The character Venom is the supportive boyfriend you’ve always wanted. He sticks closely to you, has your back, catches you when you fall and protects you from the swarms of bad guys shooting bullets at your head. The latest anti-hero to be welcomed into the comic book universe, however, has proved to be slightly underwhelming. This ultimate force of nature is restrained, held back,and caged, as if Sony don’t know how far they can let him roam. Choosing to remain safely within the boundaries of the 15 rating, gore and violence are substituted for obscenities and sassy dialogue, an unsatisfying and disappointing arc for a character capable of destroying worlds.
We’re introduced to the alien space goo in the opening minutes, its abilities displayed as it inhabits different bodies on its quest to reach the city of San Francisco. Bizarrely, it’s then forgotten about, losing priority as the plot focuses on Eddie Brock (Tom Hardy) and Anne Weying’s (Michelle Williams) boring and unlikeable relationship. After a run in with archetypal bad guy Dr. Carlton Drake (Riz Ahmed), a stereotypical villain living in a luxurious mansion and conducting gruesome experiments, Brock’s world collapses spectacularly as he finds himself abandoned by his fiancé and his journalistic career ruined. Over the next six months he spends his days shopping at the local newsagent, watering his plant and listening to his new neighbour play electric guitar late into the night. At the same time, Drake has been testing this mysterious space goo on human guinea pigs, attempting to achieve ‘symbiosis’. When his fellow researchers start to question his ethics, Brock becomes involved and is consequentially inhabited by the parasite which goes by the name Venom.
From here the film frantically displays the capabilities Venom possesses; fight scene is followed by fight scene, followed by fight scene. There are amusing segments where Brock and his new symbiotic companion debate the morals of eating people or causing harm to others, but at times these feel unnecessary; Sony are evidently attempting to follow the popular formula Marvel has expertly mastered of balancing seriousness with humour. With a confused tone, basic plot and dull dialogue, it’s left up in the air as to whether the writers actually re-drafted their screenplay before filming started.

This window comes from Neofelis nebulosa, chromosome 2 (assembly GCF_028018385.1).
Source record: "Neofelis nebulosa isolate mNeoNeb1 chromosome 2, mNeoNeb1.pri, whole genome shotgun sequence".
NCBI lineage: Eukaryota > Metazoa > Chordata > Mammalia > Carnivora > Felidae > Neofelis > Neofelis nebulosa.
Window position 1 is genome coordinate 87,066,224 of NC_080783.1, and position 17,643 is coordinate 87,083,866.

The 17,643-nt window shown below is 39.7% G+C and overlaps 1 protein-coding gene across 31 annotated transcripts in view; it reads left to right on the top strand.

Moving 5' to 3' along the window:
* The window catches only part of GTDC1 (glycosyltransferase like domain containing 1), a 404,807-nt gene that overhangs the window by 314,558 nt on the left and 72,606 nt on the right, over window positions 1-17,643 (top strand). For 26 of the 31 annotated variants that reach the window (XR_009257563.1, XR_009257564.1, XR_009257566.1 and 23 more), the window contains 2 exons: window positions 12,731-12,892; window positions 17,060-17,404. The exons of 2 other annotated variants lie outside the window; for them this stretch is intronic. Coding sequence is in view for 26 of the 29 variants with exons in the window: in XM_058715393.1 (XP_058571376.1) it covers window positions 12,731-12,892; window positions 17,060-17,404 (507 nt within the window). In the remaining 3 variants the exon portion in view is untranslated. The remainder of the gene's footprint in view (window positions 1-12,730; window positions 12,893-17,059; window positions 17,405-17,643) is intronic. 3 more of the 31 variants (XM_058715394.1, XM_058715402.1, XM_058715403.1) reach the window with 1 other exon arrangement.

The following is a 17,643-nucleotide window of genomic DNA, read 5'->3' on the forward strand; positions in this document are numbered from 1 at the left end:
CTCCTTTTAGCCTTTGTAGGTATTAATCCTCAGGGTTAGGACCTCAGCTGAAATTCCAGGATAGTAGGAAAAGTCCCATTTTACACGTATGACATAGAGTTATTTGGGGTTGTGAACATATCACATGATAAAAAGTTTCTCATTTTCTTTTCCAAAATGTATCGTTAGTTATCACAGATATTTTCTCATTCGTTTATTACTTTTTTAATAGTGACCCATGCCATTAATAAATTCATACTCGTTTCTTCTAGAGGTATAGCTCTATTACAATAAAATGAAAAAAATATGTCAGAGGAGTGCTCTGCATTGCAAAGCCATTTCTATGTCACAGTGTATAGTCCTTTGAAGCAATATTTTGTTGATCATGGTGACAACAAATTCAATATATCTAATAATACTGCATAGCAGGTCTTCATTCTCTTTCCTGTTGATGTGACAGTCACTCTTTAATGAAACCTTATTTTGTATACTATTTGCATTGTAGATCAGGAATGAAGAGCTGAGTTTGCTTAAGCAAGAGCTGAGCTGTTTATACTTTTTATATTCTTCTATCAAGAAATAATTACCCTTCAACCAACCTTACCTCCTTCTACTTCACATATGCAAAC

Despite its potential, this is a film which has been censored to a point that it becomes a numbing experience. You don’t go to see a Venom film for the character’s love story or even for the reveal of the evil mastermind’s plan. You go to see the big, ugly alien from space be exactly the creature it is: disgusting and feral. There are times it appears – scenes where Brock eats raw lobsters to satisfy the hunger of the creature inside him – but the actual graphic danger of this character is still only ever hinted at. The film never goes so far as to show you Venom ripping someone’s head off, instead, the level of violence extends mostly to figures being thrown against walls.
Where the film fails with its violence, it fails with its romantic storyline too – the addition of the love story for Hardy and Williams’s characters is forced and clunky. The dialogue coupled with the pair’s on-screen interactions makes for an awkwardly laughable experience, their attempts to show affection strained in effort. Williams fails to meet the same level of charisma and vitality her co-star maintains on screen, coming across emotionless and wooden. It is a shame, as Williams, a talented actor in her own rights, feels like an add on, a character who serves to advance Hardy’s desirability for fans. Her lines are predictable and thoughtless, leaving her little to work with.
Hardy’s performance is considerably better; he is energetic, amusing and seems to enjoy his time on screen. However, taking on the role of any kind of superhero would be a tricky one, and at times his character seems confused, switching in and out from cringing wimp to savvy and confident reporter. Pairing him with Venom does make for a likeable and – at times – relatable character who you begin to sympathise with, but the indulgent use of CGI, especially in the penultimate fight scene, is confused; a blur of snarls and teeth which have no focus.
Venom is, at its very best, an average film. It’s repetitive, with empty characters and lazy writing. Most tragically, it ignores Venom’s potential. With the probability of a second film, we can cross our fingers that Sony will one day let Venom off his leash and show us the monster he is capable of really being.
By Charlotte Jane Riley